REPORT: City Spent More to Settle Crash Suits Last Year
Injuries caused by city employees behind the wheel of their taxpayer-funded government cars cost the city close to $150 million in settlements last year — 33 percent more than they did just one year earlier, a new report shows.
The $142.4 million that the city paid out in settlements during Fiscal Year 2020 — which covers July 1, 2019 to June 30,2020 — is the result of 1,390 claims filed by people injured by the on-the-job driving practices of city employees. The raw number of claims was up just 3 percent, from 1,350 during FY2019, according to the annual report from the Comptroller’s office.
The total number of personal injury claims against the city for went down last year for the third consecutive year — from 16,713 in fiscal year 2019 to 15,553 in 2020 — so the injuries caused by motor vehicle crashes stand out. Comptroller (and mayoral candidate) Scott Stringer attributed that partly to the COVID-19 pandemic that began last March and started a period with very little car travel.
“The pandemic took an unimaginable toll on our neighbors and loved ones, small businesses, and the way we all work and live. Protecting and strengthening the city’s fiscal health is now more important than ever to make a strong economic recovery,” said Stringer.
Fiscal Year 2020 was the fourth consecutive fiscal year that the city had to pay victims more than $100 million for crash settlements, according to the report.
And compared to 2011, the number of claims filed against the city for injury-causing motor vehicle crashes has remained relatively stagnant (1,307 vs. 1,390) compared to the decline in claims filed for police action (4,521 vs. 3,879) or for civil rights violations (3,079 vs, 1,156), according to the report.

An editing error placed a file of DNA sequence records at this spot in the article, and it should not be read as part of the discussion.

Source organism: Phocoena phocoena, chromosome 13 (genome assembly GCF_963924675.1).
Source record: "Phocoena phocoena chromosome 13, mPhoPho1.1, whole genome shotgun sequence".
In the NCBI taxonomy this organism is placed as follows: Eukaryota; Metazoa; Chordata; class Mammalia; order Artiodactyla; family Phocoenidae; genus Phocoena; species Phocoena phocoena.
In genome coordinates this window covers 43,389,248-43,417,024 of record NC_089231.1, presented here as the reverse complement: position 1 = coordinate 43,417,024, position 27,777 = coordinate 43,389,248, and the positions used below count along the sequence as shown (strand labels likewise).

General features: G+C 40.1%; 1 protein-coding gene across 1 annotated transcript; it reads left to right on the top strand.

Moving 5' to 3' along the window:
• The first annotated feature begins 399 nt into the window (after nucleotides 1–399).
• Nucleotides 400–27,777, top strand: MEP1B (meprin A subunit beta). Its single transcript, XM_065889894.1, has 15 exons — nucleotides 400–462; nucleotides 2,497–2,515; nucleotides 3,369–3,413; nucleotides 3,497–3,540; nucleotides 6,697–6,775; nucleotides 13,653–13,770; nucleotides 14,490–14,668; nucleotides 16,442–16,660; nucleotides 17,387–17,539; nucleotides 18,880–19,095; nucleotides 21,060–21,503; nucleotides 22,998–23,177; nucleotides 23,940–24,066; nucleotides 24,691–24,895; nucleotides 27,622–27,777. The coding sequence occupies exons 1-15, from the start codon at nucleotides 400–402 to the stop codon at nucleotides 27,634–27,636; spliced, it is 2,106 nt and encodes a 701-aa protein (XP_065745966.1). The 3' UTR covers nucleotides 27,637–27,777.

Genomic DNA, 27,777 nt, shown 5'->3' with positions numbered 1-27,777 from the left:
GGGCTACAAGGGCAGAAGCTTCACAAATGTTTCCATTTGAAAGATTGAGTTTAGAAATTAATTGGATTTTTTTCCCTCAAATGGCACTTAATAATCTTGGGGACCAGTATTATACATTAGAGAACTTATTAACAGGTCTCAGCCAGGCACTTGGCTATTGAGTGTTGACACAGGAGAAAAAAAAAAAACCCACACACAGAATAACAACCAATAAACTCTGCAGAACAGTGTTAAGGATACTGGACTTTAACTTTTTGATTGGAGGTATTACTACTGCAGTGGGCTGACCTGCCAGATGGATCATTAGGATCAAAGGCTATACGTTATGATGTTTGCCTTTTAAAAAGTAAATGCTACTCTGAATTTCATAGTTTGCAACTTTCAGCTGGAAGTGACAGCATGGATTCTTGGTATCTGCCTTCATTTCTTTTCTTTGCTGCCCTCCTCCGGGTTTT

As Streetsblog has previously reported, motor vehicle crashes caused by city employees is a huge burden on city taxpayers, accounting for 26 percent, the largest portion, of all claims filed against the city. Settlements for injuries caused by cops came in second at 15 percent, or $82.6 million, according to the report.
That burden represents scores of improvements the city can’t make because of limited resources, activists say.
“[It] amounts to a staggering $1 billion in just over seven years, and shows that our city is negligent in protecting New Yorkers,” said Transportation Alternatives Deputy Director Marco Conner DiAquoi. “If we were to invest such amounts to truly give our streets back to New Yorkers (as called for in TA’s Vision Zero Street Design Standard in 2016, self-enforcing streets report in 2020, and NYC 25×25 challenge in 2021), that investment would pay for itself in the long run in preventing the need for these tort costs, and create a better, more equitable, and safer city.”
In FY2020, the number of claims for injuries caused by police action also rose seven percent from fiscal year 2019 — from 3,614 to 3,879 — in 2020, but unlike motor vehicle settlements, the total payout went down 15 percent from $97.3 million in 2019 to $82.6 million in 2020, according to the report.
It’s not entirely surprising given that another epidemic that took off during the city’s shutdown — speeding — led to an increase in motorist deaths and crashes. And in 2019, Streetsblog reported that city employees were getting into more preventable and injury-causing collisions while behind the wheel of their taxpayer-funded government cars.
City Hall focused on the positive — pointing out that the total number of crashes was down.
“We continue to prioritize and push fleet safety as part of Vision Zero, and the number of crashes and injuries have gone down,” said mayoral spokeswoman Laura Feyer. “Initiatives include: training over 68,000 staff in all day fleet safety training, including adding an online course for that last year with already over 5,000 participants. We have also placed nearly 60,000 safety improvements on fleet units including telematics, back-up cameras, truck side-guards, automatic braking, and driver alert systems. We also require all new vehicles to be specified and purchased with the highest level of safety through out Safe Fleet Transition Plan.”
Claims payouts in the comptroller’s report can reflect injuries that happened in prior years. Total crashes by city employees dropped from 6,061 in Fiscal Year 2019 to 4,752 in FY2020, and reported injuries decreased from 827 to 560.